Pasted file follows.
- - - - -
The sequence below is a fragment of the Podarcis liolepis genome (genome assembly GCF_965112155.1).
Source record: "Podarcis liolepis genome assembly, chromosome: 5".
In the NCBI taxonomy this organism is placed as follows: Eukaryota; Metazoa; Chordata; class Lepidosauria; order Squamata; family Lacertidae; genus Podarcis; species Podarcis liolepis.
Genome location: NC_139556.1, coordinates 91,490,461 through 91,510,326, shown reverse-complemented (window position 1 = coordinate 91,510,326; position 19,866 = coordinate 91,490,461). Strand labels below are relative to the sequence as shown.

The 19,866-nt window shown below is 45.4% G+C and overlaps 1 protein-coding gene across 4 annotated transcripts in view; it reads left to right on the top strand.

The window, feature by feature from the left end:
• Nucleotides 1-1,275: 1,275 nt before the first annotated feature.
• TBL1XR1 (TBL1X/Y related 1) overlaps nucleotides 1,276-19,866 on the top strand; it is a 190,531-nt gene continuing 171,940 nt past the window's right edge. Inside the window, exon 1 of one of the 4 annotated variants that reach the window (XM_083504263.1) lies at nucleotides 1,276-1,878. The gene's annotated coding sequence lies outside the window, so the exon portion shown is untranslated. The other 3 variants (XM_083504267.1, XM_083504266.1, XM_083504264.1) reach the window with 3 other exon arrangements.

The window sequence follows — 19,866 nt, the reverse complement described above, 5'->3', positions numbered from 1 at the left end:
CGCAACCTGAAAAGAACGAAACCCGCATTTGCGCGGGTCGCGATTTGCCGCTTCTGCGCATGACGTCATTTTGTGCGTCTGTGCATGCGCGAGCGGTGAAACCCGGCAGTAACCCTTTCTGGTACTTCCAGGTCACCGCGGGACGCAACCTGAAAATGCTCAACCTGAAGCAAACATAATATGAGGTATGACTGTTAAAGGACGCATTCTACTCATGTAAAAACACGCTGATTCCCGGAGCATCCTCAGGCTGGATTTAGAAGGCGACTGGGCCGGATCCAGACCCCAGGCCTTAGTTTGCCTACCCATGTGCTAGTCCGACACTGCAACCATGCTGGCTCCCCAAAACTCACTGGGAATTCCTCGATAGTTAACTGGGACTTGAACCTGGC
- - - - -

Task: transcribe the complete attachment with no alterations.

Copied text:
The sequence below is a fragment of the Podarcis liolepis genome (genome assembly GCF_965112155.1).
Source record: "Podarcis liolepis genome assembly, chromosome: 5".
In the NCBI taxonomy this organism is placed as follows: Eukaryota; Metazoa; Chordata; class Lepidosauria; order Squamata; family Lacertidae; genus Podarcis; species Podarcis liolepis.
Genome location: NC_139556.1, coordinates 91,490,461 through 91,510,326, shown reverse-complemented (window position 1 = coordinate 91,510,326; position 19,866 = coordinate 91,490,461). Strand labels below are relative to the sequence as shown.

The 19,866-nt window shown below is 45.4% G+C and overlaps 1 protein-coding gene across 4 annotated transcripts in view; it reads left to right on the top strand.

The window, feature by feature from the left end:
• Nucleotides 1-1,275: 1,275 nt before the first annotated feature.
• TBL1XR1 (TBL1X/Y related 1) overlaps nucleotides 1,276-19,866 on the top strand; it is a 190,531-nt gene continuing 171,940 nt past the window's right edge. Inside the window, exon 1 of one of the 4 annotated variants that reach the window (XM_083504263.1) lies at nucleotides 1,276-1,878. The gene's annotated coding sequence lies outside the window, so the exon portion shown is untranslated. The other 3 variants (XM_083504267.1, XM_083504266.1, XM_083504264.1) reach the window with 3 other exon arrangements.

The window sequence follows — 19,866 nt, the reverse complement described above, 5'->3', positions numbered from 1 at the left end:
CGCAACCTGAAAAGAACGAAACCCGCATTTGCGCGGGTCGCGATTTGCCGCTTCTGCGCATGACGTCATTTTGTGCGTCTGTGCATGCGCGAGCGGTGAAACCCGGCAGTAACCCTTTCTGGTACTTCCAGGTCACCGCGGGACGCAACCTGAAAATGCTCAACCTGAAGCAAACATAATATGAGGTATGACTGTTAAAGGACGCATTCTACTCATGTAAAAACACGCTGATTCCCGGAGCATCCTCAGGCTGGATTTAGAAGGCGACTGGGCCGGATCCAGACCCCAGGCCTTAGTTTGCCTACCCATGTGCTAGTCCGACACTGCAACCATGCTGGCTCCCCAAAACTCACTGGGAATTCCTCGATAGTTAACTGGGACTTGAACCTGGC